Joining Pat Trudeau, Hamilton 1st Intern Minister are York University Social Work Professor, Dr. Wilburn Hayden, and Donovan Hayden, third year undergraduate student at Hobart and William Smith Colleges in Upstate New York. The two Haydens have written a chapter on Canadian slavery for an upcoming University of Toronto Press book. 

Pat Trudeau is serving at Hamilton 1st as Intern Minister.  She is a seminary student at Emmanuel College in Toronto and UU Candidate for Ministry.  Pat enjoyed previous careers in social work, academia, and children’s religious education before hearing the call to ministry.  She and her family have been active in Neighborhood UUC in Toronto.   Pat has a wealth of skills and interests in pastoral care, social justice (particularly focused on her work in diversity and building skills as a white ally), teaching, and dance.

Wilburn Hayden has been a university professor and social worker since 1973. He teaches and writes from critical race and anti-oppression perspectives. Growing up in the segregated south, he knows of the racial injustice struggle in the USA and Canada first hand. His practice experiences include being the chief social worker in a state prison, organizing within
disadvantaged communities, directing a human services agency, and involvement in political campaigns in North America. His teaching has taken him to South Africa, Kurdistan (Iraq), Nigeria and Guyana. He is the author of a book on Black Appalachia and is currently researching the lives of blacks in Canada (from the past to the present). 
Donovan Hayden is the son of Wilburn and Pat. He is a third year student at Hobart and William Smith Colleges in Geneva, NY, double majoring in Africana Studies and Sociology. In February 2018, he heads off to South Africa for the winter semester at Rhodes University.  YOUTH PERSPECTIVES | RACE IN THE TRUMP ERA: COMING TO GRIPS WITH CANADA’S OWN RACIAL PAST AND PRESENT” for The Exchange by YouthREX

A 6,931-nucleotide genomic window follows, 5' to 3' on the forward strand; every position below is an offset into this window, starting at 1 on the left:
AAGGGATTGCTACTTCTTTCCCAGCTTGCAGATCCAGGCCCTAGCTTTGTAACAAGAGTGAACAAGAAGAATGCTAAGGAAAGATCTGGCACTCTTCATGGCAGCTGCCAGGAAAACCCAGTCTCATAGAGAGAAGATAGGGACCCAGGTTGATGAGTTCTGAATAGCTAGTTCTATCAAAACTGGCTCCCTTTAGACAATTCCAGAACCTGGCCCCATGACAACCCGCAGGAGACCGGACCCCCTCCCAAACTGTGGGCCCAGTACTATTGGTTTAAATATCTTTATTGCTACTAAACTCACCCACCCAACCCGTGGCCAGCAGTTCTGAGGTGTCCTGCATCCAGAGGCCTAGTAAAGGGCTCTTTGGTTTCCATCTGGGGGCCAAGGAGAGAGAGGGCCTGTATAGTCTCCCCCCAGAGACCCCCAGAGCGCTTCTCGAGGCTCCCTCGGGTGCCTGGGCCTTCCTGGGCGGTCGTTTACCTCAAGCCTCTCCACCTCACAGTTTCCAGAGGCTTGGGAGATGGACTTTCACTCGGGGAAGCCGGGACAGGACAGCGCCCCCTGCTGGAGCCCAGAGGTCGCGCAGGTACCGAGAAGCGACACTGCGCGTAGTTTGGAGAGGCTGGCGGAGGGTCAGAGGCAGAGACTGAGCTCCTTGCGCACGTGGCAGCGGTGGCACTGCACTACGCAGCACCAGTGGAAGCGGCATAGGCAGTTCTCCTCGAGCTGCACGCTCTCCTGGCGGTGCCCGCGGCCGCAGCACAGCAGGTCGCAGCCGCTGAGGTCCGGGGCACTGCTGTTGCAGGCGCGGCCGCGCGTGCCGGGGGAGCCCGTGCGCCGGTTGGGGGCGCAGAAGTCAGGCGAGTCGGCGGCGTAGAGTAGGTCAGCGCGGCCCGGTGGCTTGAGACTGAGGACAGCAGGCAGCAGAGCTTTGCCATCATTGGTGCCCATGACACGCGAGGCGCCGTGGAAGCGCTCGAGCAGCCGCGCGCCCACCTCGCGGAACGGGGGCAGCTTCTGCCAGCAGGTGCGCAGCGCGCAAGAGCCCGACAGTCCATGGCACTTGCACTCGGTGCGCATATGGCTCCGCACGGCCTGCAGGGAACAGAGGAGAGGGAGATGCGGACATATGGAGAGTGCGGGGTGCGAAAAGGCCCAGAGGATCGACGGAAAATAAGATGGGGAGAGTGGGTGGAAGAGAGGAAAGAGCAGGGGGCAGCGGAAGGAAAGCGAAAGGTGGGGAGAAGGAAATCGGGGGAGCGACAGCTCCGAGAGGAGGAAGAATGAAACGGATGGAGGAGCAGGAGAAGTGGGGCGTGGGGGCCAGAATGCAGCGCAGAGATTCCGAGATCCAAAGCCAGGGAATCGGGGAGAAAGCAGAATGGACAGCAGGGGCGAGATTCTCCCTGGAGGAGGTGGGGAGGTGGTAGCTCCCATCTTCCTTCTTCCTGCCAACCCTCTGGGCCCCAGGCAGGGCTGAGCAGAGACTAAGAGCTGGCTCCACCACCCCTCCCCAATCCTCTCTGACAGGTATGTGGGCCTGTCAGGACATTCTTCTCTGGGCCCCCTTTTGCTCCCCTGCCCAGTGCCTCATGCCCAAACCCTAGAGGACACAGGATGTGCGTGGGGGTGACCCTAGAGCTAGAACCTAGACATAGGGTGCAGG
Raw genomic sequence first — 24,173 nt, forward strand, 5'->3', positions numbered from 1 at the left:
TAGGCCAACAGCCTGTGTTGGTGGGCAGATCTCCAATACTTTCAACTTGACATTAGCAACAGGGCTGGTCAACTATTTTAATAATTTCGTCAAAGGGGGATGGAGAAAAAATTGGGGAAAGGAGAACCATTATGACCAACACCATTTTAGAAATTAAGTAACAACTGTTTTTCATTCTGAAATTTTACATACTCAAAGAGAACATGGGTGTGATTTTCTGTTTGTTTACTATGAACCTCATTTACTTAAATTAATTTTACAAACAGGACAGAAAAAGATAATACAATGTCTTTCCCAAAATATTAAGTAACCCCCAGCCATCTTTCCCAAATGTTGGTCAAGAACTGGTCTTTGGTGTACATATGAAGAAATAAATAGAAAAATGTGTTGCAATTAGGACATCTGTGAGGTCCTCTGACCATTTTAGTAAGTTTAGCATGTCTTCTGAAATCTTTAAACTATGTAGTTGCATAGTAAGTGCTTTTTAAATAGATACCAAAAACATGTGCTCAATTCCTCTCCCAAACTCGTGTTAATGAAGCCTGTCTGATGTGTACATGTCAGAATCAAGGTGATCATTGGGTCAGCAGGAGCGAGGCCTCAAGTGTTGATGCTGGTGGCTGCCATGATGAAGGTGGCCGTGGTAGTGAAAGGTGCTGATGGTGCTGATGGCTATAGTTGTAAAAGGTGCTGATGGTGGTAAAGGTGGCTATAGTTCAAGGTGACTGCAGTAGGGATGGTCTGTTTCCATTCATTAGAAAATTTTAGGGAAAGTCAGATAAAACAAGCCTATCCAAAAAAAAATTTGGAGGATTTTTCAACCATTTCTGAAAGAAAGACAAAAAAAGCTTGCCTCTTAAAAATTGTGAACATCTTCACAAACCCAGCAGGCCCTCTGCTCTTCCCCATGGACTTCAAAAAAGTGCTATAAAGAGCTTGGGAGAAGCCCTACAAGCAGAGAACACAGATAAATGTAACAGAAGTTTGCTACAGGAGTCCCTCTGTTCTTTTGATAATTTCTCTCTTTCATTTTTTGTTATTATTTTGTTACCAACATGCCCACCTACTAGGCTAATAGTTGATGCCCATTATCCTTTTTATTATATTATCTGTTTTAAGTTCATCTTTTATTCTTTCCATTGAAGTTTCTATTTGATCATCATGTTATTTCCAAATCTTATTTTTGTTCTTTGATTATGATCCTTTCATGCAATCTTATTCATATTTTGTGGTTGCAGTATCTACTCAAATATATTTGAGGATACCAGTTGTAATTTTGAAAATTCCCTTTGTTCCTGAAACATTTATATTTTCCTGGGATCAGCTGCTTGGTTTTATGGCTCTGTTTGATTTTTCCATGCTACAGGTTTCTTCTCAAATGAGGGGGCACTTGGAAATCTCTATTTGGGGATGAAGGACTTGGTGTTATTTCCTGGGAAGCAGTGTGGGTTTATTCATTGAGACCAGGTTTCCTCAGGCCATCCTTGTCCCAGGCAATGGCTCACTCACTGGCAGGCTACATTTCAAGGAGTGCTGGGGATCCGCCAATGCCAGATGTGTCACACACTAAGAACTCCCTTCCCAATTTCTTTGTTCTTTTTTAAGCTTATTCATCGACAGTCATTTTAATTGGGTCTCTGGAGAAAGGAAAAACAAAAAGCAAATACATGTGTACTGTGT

For the past two summers he worked with YouthREX as an intern, and posted a blog in November:
http://exchange.youthrex.com/blog/youth-perspectives-race-trump-era-coming-grips-canada%E2%80%99s-own-racial-past-and-present. The ideas were excerpted from his talk “Upholding Our Second Principle: The Myth of Canadian Multiculturalism” at NUUC (Neighbourhood Congregation) in summer 2017 and were recently brought to the attention of the CUC Board. 

Thursday, November 16, 2017

Race in the Trump Era: Coming to Grips with Canada's Own Racial Past and Present

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Youth Perspectives | Race in the Trump Era: Coming to Grips with Canada’s Own Racial Past and Present
Posted November 16, 2017 InracismdiversitymulticulturalismamericaprivilegeOBYAP

 by Donovan HaydenYouthREX Summer Intern and BA student, Hobart College

   "I'm moving to Canada!"
As a Canadian attending college in the United States, this is a phrase I’ve heard many times from Americans. They seem to always threaten to move to Canada when things are not going their way. I had gotten used to telling Americans that I was Canadian and hearing them joke about moving to Canada. I would laugh and follow up by making a comment about free health care. During the election season last year, I began to hear this phrase, “I’m moving to Canada,” more and more as Donald Trump gained momentum and then surprisingly became the 45th president. His anti-immigration stance and refusal to disavow White supremacists only heightened the sense that Canada could be a beacon for Americans seeking a more racially and socially just society.  Then I began to take exception to Americans making this proclamation.
What made this time different was less about what was happening in the US and more about how Canada was being portrayed as a sanctuary of liberalism, inclusivity, and above all multiculturalism: the very antithesis of Donald Trump. When I would return to Canada over breaks, Canadians seemed to take pride in being the new liberal saviour of the world. 
I was often asked, “So how is it being in the US during the current political climate?” Sometimes the person sincerely wanted to know what it was like to be immersed in living history, akin to being a teenager during the late sixties. Most of the time, Canadians were really asking, “As a black person, do you feel safe in a racist country?” with the expectation that I would gratify them with a response along the lines of, “It’s hard, I’m glad to be back in Canada where I am safe and respected”. That is the answer Canadians want but it is not the answer I give.

Frankly, I find it infuriating that Canada is being self-congratulatory while Black Canadians are being forgotten, undercut, and oppressed by our racist systems. Canada is imagined as an inclusive and benevolent nation; a safe haven for marginalized groups as the world becomes increasingly more exclusive. Toronto is praised as the epicenter of multiculturalism. Privileged Canadians – more often than not, White and/or middle to upper class, heterosexual individuals – constantly speak about the exchange of cultures that occurs in Toronto through festivals and living in proximity to other ethnicities. But if this is an exchange, then Black people have been, as Somalian youth would say, ‘kawaled’. Ripped off.